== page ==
It’s trite but true to say that bad experiences can bring out the best in us. Bad grades can make students work harder. Bad work performance reviews can make us work smarter. Bad relationships can teach us how to be better family members and friends. Bad meals might even make us better cooks. Well, the bad economic times we are living through right now can either bring out the worst in us or make us think thoughts and take actions that will eventually produce some of the best times we could ever have. It’s your choice!
I love the fact that bad times make us scrutinize our money matters with a magnifying glass – from how we spend our pennies, nickels and dimes, to whether it’s the right time to buy or sell our homes. Bad times like these force us to do things we should have been doing anyway when it comes to managing our money, assets and liabilities. But, none of us can think of everything. So, I would like to share a few thoughts that might put you on a clearer or faster path through the present worst of times to your future best of times.
Get your family’s priorities straight and make sure everyone is on board
If you don’t have a budget, schedule two hours with other household decision makers to make one, write it down, and share it with everyone that lives with you.
• Do you know how much money is really coming into your home? Women, statistics show we will outlive the men in our lives, so it pays to know the numbers from start to finish.
• Does everyone in your home agree on “needs” versus “wants”? What may be unnecessary spending to you may be essential to someone else.
• Do you know the spending tradeoffs your family is making and how they will affect you down the road? Those quick fast food stops may add up to the cost of the school supplies you need to buy in just a few short months.
How would you like it if your state and national elected leaders managed your hard-earned tax dollars the way you manage the money that supports your family? Enough said.
Save money the right way
Everyone has heard the personal finance commandment “Pay yourself first.” Well, here’s the way I see it. Most of us end up paying the government first if you have federal and state deductions made from your paychecks. Congratulations to you entrepreneurs who get all of your money up front! That said, here’s my recommended “Payout Plan:”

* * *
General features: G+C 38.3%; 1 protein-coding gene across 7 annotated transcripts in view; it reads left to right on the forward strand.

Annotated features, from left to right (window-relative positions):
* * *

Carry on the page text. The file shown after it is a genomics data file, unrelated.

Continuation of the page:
• Exercise your faith faithfully. Pay your tithes and offerings. If you believe God will never leave you hanging, then act you believe it and don’t hold back even in the worst of times.
• Cover the basics. Make sure your needs are covered comfortably with a reserve cushion of at least three months. This is the first savings account any family (which includes single folks) should have. Don’t do any non-essential spending until this is done. That’s right, I said “none!”
• Insure yourself adequately. Do you know how much money your dependents would need to live on in the event of your death? I know, I know. You don’t like to think about death, and you’re planning on being around for a long time. Well, few people actually plan to die – but those that do have a plan do their duty by their family members and leave them able to live a stable financial life. Have a free consultation with an insurance advisor. Have the advisor review your current policies (through your job and your personal purchases), and find out how the policies work. Then figure out what you want to provide via insurance and make the investment. I talked last week with an insurance advisor who met with two working parents on Friday and the wife was dead by Sunday – unexpectedly, of course. The worse news is that he purchased life insurance and she said “No, I’m fine,” figuring that her husband’s policy was enough. It’s not enough that the husband and children have to grieve the loss of their wife and mother, but they will likely lose their house and struggle financially for some time to come.
• Elders first. Make sure those with the least number of working years ahead of them are taken care of first. The younger ones, if necessary can and will make their own way if you give them the basics. This may sound backwards to those of you who are saving for college before your own retirement. But, you are the only person who contributes to your retirement. Your children have you and themselves. Work with a financial planner to figure out how much money you will actually need to retire (or go on line and use a free calculator like the one at www.moneycentral.com ), and then take action.
• Invest as aggressively as possible. If you are under 50 years of age, there is no reason for you to be investing as conservatively as someone who is over 50. Often we take the less risky route because we haven’t invested the time and energy to understand what we believe are riskier alternatives. Don’t try to become a financial expert, but work with one who has experience with people in your particular situation. Think of it this way. You work hard for your money. Be willing to work at least half as hard when deciding where to invest it.
I hope you can see how having your family make important and manageable changes in these worst of times will surely pay off financially in the future – laying the groundwork for the best of times.
That’s all for now! Feel free to contact me with feedback, suggested topics for future articles, questions and concerns. And, as I love to say “When we know better, we can do better.”
Article by Valarie Eiland Davis